So I grabbed the fully ripe ones and set them aside. But then we get to the next “layer” and I find this.

tomato experiment 2

Hmmm. Rotting. That’s not good. And it’s green. Weird.

And just below that one, we have this.

tomato experiment 3

It looks like a sick penicillin experiment, right next to a totally green tomato! And this was one of the mild looking layers. I had perfectly good layers with some great ripe tomatoes, and some that were mold city and caused me to have to chuck the whole layer. I spared you from the grossest specimens.

So it turns out that it does matter what stage your tomatoes are in when you do this. Because some of the rock hard green globes hadn’t moved even a shade closer to ripe, as the tomatoes next to it released ethylene and mold like it was their job. Which I guess, as tomatoes, it is.

So those were the losses. A whole lot of wasted, rotten tomatoes. But there were some wins.

I managed to get a box full of good, ripe tomatoes that weren’t exposed to mold city. Because I couldn’t handle all of them, I took them to work to share. I was most impressed with the heirloom ones. They ripened perfectly and I caught almost all of them before they went past the point of no return.

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But the biggest success is that the problems that plagued the containers of full size tomatoes, were completely absent from the cherry tomatoes. Here’s the top layer of the cherry ones.

tomato experiment 4

Each layer was like this – with ripe Beam’s Yellow Pear tomatoes, plus a handful of ripe “regular ones” (I can’t remember the varietal at the moment). So I harvested out the ripe ones, leaving some that were halfway ripe to continue to help the others. And I came out with two bursting quarts, but enough left behind to keep eating them into the winter.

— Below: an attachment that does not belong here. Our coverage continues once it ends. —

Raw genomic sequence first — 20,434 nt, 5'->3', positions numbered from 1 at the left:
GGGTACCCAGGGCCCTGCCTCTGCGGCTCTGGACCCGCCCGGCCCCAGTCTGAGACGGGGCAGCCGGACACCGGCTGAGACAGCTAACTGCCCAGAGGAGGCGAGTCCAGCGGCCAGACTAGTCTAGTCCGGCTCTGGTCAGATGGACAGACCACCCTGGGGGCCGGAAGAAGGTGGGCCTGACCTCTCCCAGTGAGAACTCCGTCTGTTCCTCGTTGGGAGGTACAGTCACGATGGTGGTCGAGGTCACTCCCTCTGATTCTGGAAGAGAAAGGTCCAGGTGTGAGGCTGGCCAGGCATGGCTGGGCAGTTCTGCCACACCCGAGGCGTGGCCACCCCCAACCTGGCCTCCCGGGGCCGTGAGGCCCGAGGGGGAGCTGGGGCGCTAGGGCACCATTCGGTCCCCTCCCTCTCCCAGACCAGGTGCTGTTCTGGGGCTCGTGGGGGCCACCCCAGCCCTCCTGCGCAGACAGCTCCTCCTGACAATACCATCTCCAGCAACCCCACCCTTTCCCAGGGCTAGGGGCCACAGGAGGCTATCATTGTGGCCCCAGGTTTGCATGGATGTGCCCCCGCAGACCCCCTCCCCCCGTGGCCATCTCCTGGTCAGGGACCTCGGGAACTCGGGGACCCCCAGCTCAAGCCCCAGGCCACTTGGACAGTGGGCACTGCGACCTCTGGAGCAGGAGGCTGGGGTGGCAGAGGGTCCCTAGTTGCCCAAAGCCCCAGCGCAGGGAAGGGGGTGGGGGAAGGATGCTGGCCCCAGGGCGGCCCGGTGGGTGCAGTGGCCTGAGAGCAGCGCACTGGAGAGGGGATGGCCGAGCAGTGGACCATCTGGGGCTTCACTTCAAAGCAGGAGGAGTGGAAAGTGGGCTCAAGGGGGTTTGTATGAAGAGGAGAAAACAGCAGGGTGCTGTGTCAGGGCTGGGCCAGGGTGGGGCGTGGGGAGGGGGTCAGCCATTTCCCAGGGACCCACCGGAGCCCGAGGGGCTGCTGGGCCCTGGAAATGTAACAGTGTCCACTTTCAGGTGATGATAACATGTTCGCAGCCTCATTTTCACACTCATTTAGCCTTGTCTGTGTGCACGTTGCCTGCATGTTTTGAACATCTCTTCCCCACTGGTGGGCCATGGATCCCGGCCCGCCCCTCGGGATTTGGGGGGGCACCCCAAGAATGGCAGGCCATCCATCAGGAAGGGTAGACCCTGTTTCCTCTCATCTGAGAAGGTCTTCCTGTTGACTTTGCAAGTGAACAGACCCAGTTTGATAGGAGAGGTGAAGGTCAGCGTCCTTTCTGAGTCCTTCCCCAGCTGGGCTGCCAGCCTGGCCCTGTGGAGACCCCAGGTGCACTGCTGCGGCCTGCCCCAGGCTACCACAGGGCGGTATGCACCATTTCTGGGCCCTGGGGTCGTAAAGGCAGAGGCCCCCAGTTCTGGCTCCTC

tomato experiment 5

I shared these too, but I’m looking forward to the rest of them slowly ripening in the makeshift root cellar. I’m not sure how well they will continue to ripen as the weather gets colder and the basement continues its temperature drop. And I don’t know if all the ones that are going to ripen are actually done. But it’s worth keeping an eye on – especially because there was no hint of mold city!

I don’t know if it was the containers that were an issue with the full size ones, or if I used tomatoes that were in too many varied states of ripeness. Either way though, even with all I lost to mold and rot, I saved a big box of tomatoes that I wouldn’t otherwise have had, and I am eating my garden’s tomatoes in November – something I never thought would be possible!

 

 

 

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winter CSA options

Most people think of CSAs in the spring, when everyone’s ready to think about plants and fresh food, after a typically bitter cold and snowy winter comes to an end. But thanks to the careful management of crops and some planning and forethought on the part of farms, you can subscribe to a CSA in the winter too!

I like subscribing to a winter CSA for a few reasons.

  1. Fresh food when it’s 0 degrees outside. Thanks to things like hydroponics and greenhouses, you often get fresh greens in winter CSA shares. You also get fresh food that’s been stored well – things like root vegetables and apples. Winter produce at the grocery store can be really anemic and sad looking, since it’s traveled from far away to get to us in our barren east coast landscape in February. So it’s nice to have the CSA box to count on every so often for a reminder that yes, things do grow in Pennsylvania.
  2. Variety. You’d think variety would be limited in winter, but you’re wrong. Yes, you’ll have some repeats. And you don’t get things like berries or tomatoes. But we got something new in each winter share last year (see posts tagged with winter to see what we got from Penn’s Corner’s winter share last year). This includes pasta, mushrooms, eggs and honey.